In gameplay, Harry Potter and the Order of the Phoenix is divided sharply down the middle; in the first half of the story, you collect your team of like-minded junior wizards, learn spells, increase the power of your spell oeuvre and teach those spells to your compatriots. As mentioned, charging up your powers involves doing a lot of things that are fun for 15 minutes. Collecting your team — really just informing about 30 of them of a secret place to meet — is sometimes as straightforward as merely locating them and talking them into it. Other times, you have to help them with some trivial task — completing a homework assignment, mailing a package via owl courier, retrieving or hiding some item, feeding magical creatures native to the grounds — before they'll agree to meet. Much of this is fetch-and-bring architecture: you walk a thousand miles all over Hogwarts to get what they need, and then you walk a thousand miles back to give it to them. Successful completion of these tasks usually involves a roundtrip, which again, with no mechanism for swiftly getting from one place to another, becomes drudgery. Sometimes, too, you'll trip over a specific non-player character or two and wind up assigned a couple of side-quests; yes, there'll be lots of pavement-pounding involved.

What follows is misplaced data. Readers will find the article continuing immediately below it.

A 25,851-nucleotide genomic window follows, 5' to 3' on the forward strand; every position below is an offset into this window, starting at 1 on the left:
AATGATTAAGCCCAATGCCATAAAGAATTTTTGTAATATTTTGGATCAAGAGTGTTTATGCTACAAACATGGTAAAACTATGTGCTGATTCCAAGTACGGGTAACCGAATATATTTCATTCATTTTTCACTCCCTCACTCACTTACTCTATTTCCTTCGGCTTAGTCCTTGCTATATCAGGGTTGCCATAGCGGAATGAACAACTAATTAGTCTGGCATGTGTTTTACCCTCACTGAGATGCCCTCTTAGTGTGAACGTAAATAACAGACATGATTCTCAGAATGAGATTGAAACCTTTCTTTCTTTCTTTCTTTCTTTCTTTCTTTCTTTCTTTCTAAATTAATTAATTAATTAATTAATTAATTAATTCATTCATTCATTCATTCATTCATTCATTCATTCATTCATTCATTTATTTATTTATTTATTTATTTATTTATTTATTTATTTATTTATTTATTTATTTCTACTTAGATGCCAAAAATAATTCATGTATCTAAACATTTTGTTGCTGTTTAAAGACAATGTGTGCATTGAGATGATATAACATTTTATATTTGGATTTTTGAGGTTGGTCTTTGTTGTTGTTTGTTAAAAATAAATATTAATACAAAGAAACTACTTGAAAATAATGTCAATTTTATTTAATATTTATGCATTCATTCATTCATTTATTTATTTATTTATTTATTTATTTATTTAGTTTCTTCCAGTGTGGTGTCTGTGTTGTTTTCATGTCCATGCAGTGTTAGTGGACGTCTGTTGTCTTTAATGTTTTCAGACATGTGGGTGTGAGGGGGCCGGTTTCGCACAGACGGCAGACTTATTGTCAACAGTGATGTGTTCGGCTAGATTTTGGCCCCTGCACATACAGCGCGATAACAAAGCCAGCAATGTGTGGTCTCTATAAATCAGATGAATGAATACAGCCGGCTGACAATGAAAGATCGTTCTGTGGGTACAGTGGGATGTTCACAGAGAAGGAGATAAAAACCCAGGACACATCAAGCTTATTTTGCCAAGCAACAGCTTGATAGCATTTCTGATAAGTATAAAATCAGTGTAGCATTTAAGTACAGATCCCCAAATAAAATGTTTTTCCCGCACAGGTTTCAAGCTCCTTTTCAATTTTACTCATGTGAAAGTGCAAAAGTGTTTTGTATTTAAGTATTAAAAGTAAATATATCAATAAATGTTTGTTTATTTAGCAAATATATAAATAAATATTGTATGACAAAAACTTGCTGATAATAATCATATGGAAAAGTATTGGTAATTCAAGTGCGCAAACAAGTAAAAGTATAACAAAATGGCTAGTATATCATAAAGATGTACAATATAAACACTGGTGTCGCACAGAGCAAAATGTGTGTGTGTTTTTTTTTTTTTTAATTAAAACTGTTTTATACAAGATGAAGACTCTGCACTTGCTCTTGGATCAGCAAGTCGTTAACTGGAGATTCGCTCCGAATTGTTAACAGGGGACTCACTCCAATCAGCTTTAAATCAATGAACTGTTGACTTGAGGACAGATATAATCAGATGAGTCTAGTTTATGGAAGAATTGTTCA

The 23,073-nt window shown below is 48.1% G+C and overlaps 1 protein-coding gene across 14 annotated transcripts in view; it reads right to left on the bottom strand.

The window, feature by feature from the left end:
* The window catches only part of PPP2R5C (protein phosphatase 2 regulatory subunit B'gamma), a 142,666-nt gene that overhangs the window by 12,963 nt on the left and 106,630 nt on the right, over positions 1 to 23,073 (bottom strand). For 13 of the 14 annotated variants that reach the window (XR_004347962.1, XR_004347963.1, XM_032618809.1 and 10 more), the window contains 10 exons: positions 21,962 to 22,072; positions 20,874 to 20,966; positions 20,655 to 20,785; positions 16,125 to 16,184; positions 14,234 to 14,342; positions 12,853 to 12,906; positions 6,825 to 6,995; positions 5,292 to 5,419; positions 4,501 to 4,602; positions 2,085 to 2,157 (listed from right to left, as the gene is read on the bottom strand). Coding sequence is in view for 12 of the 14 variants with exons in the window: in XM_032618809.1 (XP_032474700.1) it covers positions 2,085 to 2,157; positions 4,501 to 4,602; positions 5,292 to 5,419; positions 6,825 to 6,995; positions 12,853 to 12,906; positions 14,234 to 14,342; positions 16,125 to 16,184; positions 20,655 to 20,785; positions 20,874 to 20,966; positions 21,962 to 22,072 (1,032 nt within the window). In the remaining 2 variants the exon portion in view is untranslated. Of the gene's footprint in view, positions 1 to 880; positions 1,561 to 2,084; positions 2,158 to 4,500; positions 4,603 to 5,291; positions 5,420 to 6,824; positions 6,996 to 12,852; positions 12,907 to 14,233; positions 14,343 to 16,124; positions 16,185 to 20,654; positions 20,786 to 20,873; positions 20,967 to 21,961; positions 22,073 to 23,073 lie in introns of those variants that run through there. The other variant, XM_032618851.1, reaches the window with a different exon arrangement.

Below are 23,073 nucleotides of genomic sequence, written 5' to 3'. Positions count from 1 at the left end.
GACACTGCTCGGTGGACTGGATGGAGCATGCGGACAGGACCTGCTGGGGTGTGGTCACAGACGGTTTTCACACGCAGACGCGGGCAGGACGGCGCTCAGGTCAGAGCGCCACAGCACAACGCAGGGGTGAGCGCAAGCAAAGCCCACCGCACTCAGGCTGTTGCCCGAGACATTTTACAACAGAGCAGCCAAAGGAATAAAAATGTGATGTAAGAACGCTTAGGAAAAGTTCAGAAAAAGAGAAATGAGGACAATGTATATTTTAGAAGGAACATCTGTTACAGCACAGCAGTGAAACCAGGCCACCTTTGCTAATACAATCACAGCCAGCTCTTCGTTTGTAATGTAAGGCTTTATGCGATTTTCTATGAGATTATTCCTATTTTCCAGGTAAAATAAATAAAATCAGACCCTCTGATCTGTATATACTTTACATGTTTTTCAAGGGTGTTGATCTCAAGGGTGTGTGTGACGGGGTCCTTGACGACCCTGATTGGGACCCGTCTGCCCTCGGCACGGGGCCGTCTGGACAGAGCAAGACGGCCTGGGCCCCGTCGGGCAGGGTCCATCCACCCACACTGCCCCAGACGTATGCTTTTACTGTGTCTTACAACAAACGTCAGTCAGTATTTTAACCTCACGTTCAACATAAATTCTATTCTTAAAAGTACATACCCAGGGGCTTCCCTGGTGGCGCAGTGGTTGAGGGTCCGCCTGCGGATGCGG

The second half of the game is where the action is much more interesting, and it would be a great deal more worth it if you hadn't gone through such tedium before you do something important. Linearity in games is fine and is in fact a staple of some great first-person shooters, but Order of the Phoenix pushes my tolerance for do-this-before-you-can-do-that design, even though at first blush, with the whole of Hogwarts to run around willy-nilly, the game appears rather nonlinear. The terminal half of the game revolves around Harry leading his team of young wizards' efforts to save all things magical from a looming evil pulled at random from the threat-to-Harry-Potter-world card file. You're able to do some more entertaining things here: actual combat, as much as allowable in a fantasy story suitable for children; some broom piloting (why can't we use those things early in the game to get around the campus?); and the consequences of your adventures finally matter.